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From seed to table, Idaho-E. Oregon delivers Spanish Sweet perfection

By
Kathleen Thomas Gaspar

Growers and shippers in the Treasure Valley of Idaho-E. Oregon have spent generations perfecting their craft — planting, nurturing, harvesting, storing, packing and delivering big, beautiful Spanish Sweet storage onions.

With approximately 20,000 acres planted annually, Idaho-E. Oregon’s Treasure Valley region is the largest storage onion-growing area in the nation.  Many of the family farms in the Valley are now in their third and fourth generations, and growers have become experts in producing the famed large yellow, red and white onions.

So, too, have the dozens of shippers perfected their operations, staying ahead of the technological curve to provide the best product to the end users in foodservice, retail and processing.

The industry is led by the Idaho-E. Oregon Onion Committee, which was established under Federal Marketing Order #958 in 1957. The Committee represents more than 300 growers and 30 shippers, and from its 20,000 acres the area ships an average of 24,000 carlots — 40,000 pounds per carlot or more than1 billion pounds total — of onions annually.

Considered a powerhouse for both production and quality, the Treasure Valley boasts a nine-month shipping season. The Spanish Sweets size bigger than many other varieties, have tight skins and great “tastes like an onion” flavor.

In addition, the all-purpose Spanish Sweets are known for their cooking qualities. Compared to their sweet fresh-market counterparts, which are available for a shorter period, onions from Idaho-E. Oregon contain more solids and less water. When cooked, the Spanish Sweets retain much of their texture.

Simply put, these long-storing, big and beautiful onions are perfect for both foodservice and retail.

Palate-wise, onions are so firmly established in the minds of home cooks, fast-food operators and white tablecloth chefs that not having them is unthinkable.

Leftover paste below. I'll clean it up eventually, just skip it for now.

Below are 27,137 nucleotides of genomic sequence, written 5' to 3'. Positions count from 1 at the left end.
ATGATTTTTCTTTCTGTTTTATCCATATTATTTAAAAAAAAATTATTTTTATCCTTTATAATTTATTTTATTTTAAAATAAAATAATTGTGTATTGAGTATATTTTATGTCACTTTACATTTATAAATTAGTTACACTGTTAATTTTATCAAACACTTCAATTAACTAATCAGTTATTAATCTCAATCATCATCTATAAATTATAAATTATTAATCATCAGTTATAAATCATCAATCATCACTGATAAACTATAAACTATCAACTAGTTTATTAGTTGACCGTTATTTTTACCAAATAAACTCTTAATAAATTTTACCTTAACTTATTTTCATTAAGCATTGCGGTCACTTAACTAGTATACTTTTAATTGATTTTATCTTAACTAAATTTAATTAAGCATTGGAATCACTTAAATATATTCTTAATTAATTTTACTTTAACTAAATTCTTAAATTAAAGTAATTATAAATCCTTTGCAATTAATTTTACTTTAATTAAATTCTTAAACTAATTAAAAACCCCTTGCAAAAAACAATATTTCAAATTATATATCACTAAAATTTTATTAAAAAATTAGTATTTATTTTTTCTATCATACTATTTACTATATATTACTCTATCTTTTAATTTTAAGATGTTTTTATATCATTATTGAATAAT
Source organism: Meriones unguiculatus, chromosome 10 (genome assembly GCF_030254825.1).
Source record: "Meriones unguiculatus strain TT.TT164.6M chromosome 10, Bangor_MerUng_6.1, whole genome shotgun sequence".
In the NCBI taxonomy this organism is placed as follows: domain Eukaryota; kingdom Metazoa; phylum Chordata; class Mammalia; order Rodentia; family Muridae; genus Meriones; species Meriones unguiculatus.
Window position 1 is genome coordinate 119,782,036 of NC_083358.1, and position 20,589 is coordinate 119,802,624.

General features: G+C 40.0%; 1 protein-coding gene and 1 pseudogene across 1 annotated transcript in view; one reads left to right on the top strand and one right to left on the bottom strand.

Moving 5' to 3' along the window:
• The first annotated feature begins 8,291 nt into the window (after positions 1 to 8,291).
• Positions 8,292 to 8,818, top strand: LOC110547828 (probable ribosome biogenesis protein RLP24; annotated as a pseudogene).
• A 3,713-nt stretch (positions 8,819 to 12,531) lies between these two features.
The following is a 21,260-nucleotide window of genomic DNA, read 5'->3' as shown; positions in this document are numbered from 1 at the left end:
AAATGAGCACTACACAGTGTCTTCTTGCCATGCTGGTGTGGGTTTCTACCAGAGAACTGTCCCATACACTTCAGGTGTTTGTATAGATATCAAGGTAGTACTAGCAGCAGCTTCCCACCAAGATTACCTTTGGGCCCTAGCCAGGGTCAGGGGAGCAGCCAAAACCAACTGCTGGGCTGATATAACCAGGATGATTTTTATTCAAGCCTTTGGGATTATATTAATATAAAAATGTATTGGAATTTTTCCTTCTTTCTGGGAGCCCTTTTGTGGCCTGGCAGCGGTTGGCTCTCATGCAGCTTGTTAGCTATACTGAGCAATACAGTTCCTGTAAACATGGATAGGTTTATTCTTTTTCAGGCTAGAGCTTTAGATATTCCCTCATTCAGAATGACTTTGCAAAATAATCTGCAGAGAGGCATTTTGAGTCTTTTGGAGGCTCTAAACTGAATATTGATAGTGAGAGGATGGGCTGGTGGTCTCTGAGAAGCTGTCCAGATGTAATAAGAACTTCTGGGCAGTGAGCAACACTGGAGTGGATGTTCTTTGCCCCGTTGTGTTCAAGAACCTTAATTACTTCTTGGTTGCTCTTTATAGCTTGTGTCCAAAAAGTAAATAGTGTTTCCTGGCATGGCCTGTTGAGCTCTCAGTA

“Because onions are seldom bought on impulse, reach the consumer through in-store ads and other marketing channels including social media to boost sales. In store promotions are also important as they can serve to remind consumers to stock up,” the National Onion Association notes on its website, www.onions-usa.org.

Foodservice pros are quick to comment on the indispensability of onions, one of the top five most consumed fresh vegetable in the United States. They add immeasurably to the flavor, color, and texture in virtually every cuisine, as shown throughout this publication.

And as consumption increases, so does demand. According to figures from the NOA, onions represent the third largest fresh vegetable industry in the United States. The U.S. per capita consumption of onions in 2018 was 20.39 pounds per year, which is a 101 percent increase in consumption since 1970.

Ancient Babylonians were so enamored with onions that they chiseled the very first “written recipe” into stone. Moses described the Israelites who’d fled Egypt as being disgruntled during their wilderness trek due to lack of onions in Numbers 11:5. So we know mankind has enjoyed the pungent snap of raw and the umami mellowness of cooked onions have pleased us for millennia.

And for decades Idaho-E. Oregon onion growers and shippers have been providing the retail and foodservice markets with excellent quality, size and flavor — Spanish Sweets from the Treasure Valley. Look to IEO when you’re looking for excellence!

Kathleen Thomas Gaspar

About Kathleen Thomas Gaspar  |  email

Kathleen is a Colorado native and has been writing about produce for more than three decades and has been a professional journalist for more than four decades. Over the years she’s covered a cornucopia of crops grown both in the United States and abroad, and she’s visited dozens of states – traveling by car from her home base in Colorado to the Northwest and Southeast, as far as Vancouver, BC, and Homestead, FL. Now semi-retired, Kathleen continues to write about produce and is also penning an ongoing series of fiction novels. She’s a wife, mother of two grown sons and grandmother of six, and she and her fly fisherman husband Abe reside in the Banana Belt town of Cañon City.

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